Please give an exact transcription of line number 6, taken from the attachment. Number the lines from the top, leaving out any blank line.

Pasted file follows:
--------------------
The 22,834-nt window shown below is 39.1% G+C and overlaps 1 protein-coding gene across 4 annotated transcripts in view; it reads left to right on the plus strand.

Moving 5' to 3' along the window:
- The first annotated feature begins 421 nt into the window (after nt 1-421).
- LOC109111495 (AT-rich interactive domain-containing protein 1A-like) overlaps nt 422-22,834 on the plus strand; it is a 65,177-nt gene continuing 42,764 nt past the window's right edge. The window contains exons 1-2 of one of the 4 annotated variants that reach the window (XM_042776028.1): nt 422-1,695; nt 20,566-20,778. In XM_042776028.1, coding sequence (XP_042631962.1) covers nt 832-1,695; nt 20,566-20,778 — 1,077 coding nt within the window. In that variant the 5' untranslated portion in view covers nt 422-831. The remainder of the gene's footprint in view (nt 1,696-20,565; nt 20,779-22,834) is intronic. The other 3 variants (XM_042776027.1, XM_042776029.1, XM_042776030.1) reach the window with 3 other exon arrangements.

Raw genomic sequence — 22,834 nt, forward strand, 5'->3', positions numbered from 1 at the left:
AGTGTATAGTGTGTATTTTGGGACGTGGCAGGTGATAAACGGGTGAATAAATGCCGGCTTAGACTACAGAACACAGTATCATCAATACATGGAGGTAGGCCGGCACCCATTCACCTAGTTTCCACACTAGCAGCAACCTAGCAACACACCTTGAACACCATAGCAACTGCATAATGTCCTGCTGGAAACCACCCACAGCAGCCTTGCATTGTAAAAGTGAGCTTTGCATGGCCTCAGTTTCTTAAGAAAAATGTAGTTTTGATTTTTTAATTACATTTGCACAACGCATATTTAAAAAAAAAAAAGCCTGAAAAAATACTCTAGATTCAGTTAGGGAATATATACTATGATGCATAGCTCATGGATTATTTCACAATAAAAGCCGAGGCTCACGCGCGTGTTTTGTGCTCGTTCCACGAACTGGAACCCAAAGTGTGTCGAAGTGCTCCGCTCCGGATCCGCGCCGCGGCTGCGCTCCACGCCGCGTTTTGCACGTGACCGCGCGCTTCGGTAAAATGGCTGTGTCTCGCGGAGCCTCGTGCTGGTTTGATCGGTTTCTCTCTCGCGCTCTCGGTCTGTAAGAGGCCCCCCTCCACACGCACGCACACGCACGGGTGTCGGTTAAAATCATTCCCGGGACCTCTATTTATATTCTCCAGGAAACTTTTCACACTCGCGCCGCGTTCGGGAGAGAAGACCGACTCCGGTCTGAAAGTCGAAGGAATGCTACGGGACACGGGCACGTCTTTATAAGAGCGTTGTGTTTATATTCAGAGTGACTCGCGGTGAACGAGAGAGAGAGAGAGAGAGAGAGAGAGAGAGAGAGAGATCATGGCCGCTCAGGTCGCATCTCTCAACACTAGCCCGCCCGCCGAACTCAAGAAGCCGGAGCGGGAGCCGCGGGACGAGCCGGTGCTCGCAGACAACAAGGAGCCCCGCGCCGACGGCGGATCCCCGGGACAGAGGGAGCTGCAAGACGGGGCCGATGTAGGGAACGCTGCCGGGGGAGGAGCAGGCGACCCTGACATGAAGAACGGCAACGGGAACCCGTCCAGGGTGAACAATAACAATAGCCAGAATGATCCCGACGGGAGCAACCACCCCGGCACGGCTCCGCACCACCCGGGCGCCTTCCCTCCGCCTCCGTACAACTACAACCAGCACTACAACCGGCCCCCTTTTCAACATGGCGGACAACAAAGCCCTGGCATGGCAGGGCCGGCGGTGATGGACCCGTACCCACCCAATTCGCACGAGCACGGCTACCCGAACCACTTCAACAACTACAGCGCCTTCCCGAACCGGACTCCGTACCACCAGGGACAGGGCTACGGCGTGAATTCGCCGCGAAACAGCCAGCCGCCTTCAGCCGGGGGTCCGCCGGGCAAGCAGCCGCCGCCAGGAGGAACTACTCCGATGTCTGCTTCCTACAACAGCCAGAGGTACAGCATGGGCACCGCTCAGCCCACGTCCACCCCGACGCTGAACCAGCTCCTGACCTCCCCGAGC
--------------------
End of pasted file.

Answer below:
AGTGTATAGTGTGTATTTTGGGACGTGGCAGGTGATAAACGGGTGAATAAATGCCGGCTTAGACTACAGAACACAGTATCATCAATACATGGAGGTAGGCCGGCACCCATTCACCTAGTTTCCACACTAGCAGCAACCTAGCAACACACCTTGAACACCATAGCAACTGCATAATGTCCTGCTGGAAACCACCCACAGCAGCCTTGCATTGTAAAAGTGAGCTTTGCATGGCCTCAGTTTCTTAAGAAAAATGTAGTTTTGATTTTTTAATTACATTTGCACAACGCATATTTAAAAAAAAAAAAGCCTGAAAAAATACTCTAGATTCAGTTAGGGAATATATACTATGATGCATAGCTCATGGATTATTTCACAATAAAAGCCGAGGCTCACGCGCGTGTTTTGTGCTCGTTCCACGAACTGGAACCCAAAGTGTGTCGAAGTGCTCCGCTCCGGATCCGCGCCGCGGCTGCGCTCCACGCCGCGTTTTGCACGTGACCGCGCGCTTCGGTAAAATGGCTGTGTCTCGCGGAGCCTCGTGCTGGTTTGATCGGTTTCTCTCTCGCGCTCTCGGTCTGTAAGAGGCCCCCCTCCACACGCACGCACACGCACGGGTGTCGGTTAAAATCATTCCCGGGACCTCTATTTATATTCTCCAGGAAACTTTTCACACTCGCGCCGCGTTCGGGAGAGAAGACCGACTCCGGTCTGAAAGTCGAAGGAATGCTACGGGACACGGGCACGTCTTTATAAGAGCGTTGTGTTTATATTCAGAGTGACTCGCGGTGAACGAGAGAGAGAGAGAGAGAGAGAGAGAGAGAGAGAGAGATCATGGCCGCTCAGGTCGCATCTCTCAACACTAGCCCGCCCGCCGAACTCAAGAAGCCGGAGCGGGAGCCGCGGGACGAGCCGGTGCTCGCAGACAACAAGGAGCCCCGCGCCGACGGCGGATCCCCGGGACAGAGGGAGCTGCAAGACGGGGCCGATGTAGGGAACGCTGCCGGGGGAGGAGCAGGCGACCCTGACATGAAGAACGGCAACGGGAACCCGTCCAGGGTGAACAATAACAATAGCCAGAATGATCCCGACGGGAGCAACCACCCCGGCACGGCTCCGCACCACCCGGGCGCCTTCCCTCCGCCTCCGTACAACTACAACCAGCACTACAACCGGCCCCCTTTTCAACATGGCGGACAACAAAGCCCTGGCATGGCAGGGCCGGCGGTGATGGACCCGTACCCACCCAATTCGCACGAGCACGGCTACCCGAACCACTTCAACAACTACAGCGCCTTCCCGAACCGGACTCCGTACCACCAGGGACAGGGCTACGGCGTGAATTCGCCGCGAAACAGCCAGCCGCCTTCAGCCGGGGGTCCGCCGGGCAAGCAGCCGCCGCCAGGAGGAACTACTCCGATGTCTGCTTCCTACAACAGCCAGAGGTACAGCATGGGCACCGCTCAGCCCACGTCCACCCCGACGCTGAACCAGCTCCTGACCTCCCCGAGC